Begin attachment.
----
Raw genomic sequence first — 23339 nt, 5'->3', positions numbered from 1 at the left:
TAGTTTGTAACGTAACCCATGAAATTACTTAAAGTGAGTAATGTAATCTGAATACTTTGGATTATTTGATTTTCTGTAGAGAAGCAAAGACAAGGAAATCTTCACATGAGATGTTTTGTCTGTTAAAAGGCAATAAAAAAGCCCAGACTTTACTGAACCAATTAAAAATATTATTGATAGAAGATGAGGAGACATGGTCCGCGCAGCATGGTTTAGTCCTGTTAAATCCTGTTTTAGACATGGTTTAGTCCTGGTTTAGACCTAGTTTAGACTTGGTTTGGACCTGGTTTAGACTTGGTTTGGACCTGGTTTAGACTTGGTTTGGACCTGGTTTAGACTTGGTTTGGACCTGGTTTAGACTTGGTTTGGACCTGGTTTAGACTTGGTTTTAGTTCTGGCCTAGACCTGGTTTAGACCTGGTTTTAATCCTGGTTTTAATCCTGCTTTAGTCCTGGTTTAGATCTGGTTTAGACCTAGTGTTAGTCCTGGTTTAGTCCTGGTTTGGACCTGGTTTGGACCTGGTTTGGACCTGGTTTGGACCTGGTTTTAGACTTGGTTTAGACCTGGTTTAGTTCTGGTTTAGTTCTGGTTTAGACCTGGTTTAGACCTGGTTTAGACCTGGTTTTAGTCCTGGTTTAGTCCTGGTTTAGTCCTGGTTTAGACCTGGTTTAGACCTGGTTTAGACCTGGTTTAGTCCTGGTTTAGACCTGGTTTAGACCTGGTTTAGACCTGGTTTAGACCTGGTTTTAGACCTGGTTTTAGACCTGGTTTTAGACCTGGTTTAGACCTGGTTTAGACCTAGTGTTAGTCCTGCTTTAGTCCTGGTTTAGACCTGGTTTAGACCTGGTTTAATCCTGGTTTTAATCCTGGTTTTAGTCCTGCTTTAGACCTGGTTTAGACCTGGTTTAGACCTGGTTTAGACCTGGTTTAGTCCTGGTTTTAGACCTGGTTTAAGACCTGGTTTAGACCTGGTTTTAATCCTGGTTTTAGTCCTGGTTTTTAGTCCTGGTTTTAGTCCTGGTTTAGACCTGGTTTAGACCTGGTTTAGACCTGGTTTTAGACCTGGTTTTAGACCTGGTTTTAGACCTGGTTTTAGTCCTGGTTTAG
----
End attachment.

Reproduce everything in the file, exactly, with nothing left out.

Raw genomic sequence first — 23339 nt, 5'->3', positions numbered from 1 at the left:
TAGTTTGTAACGTAACCCATGAAATTACTTAAAGTGAGTAATGTAATCTGAATACTTTGGATTATTTGATTTTCTGTAGAGAAGCAAAGACAAGGAAATCTTCACATGAGATGTTTTGTCTGTTAAAAGGCAATAAAAAAGCCCAGACTTTACTGAACCAATTAAAAATATTATTGATAGAAGATGAGGAGACATGGTCCGCGCAGCATGGTTTAGTCCTGTTAAATCCTGTTTTAGACATGGTTTAGTCCTGGTTTAGACCTAGTTTAGACTTGGTTTGGACCTGGTTTAGACTTGGTTTGGACCTGGTTTAGACTTGGTTTGGACCTGGTTTAGACTTGGTTTGGACCTGGTTTAGACTTGGTTTGGACCTGGTTTAGACTTGGTTTTAGTTCTGGCCTAGACCTGGTTTAGACCTGGTTTTAATCCTGGTTTTAATCCTGCTTTAGTCCTGGTTTAGATCTGGTTTAGACCTAGTGTTAGTCCTGGTTTAGTCCTGGTTTGGACCTGGTTTGGACCTGGTTTGGACCTGGTTTGGACCTGGTTTTAGACTTGGTTTAGACCTGGTTTAGTTCTGGTTTAGTTCTGGTTTAGACCTGGTTTAGACCTGGTTTAGACCTGGTTTTAGTCCTGGTTTAGTCCTGGTTTAGTCCTGGTTTAGACCTGGTTTAGACCTGGTTTAGACCTGGTTTAGTCCTGGTTTAGACCTGGTTTAGACCTGGTTTAGACCTGGTTTAGACCTGGTTTTAGACCTGGTTTTAGACCTGGTTTTAGACCTGGTTTAGACCTGGTTTAGACCTAGTGTTAGTCCTGCTTTAGTCCTGGTTTAGACCTGGTTTAGACCTGGTTTAATCCTGGTTTTAATCCTGGTTTTAGTCCTGCTTTAGACCTGGTTTAGACCTGGTTTAGACCTGGTTTAGACCTGGTTTAGTCCTGGTTTTAGACCTGGTTTAAGACCTGGTTTAGACCTGGTTTTAATCCTGGTTTTAGTCCTGGTTTTTAGTCCTGGTTTTAGTCCTGGTTTAGACCTGGTTTAGACCTGGTTTAGACCTGGTTTTAGACCTGGTTTTAGACCTGGTTTTAGACCTGGTTTTAGTCCTGGTTTAG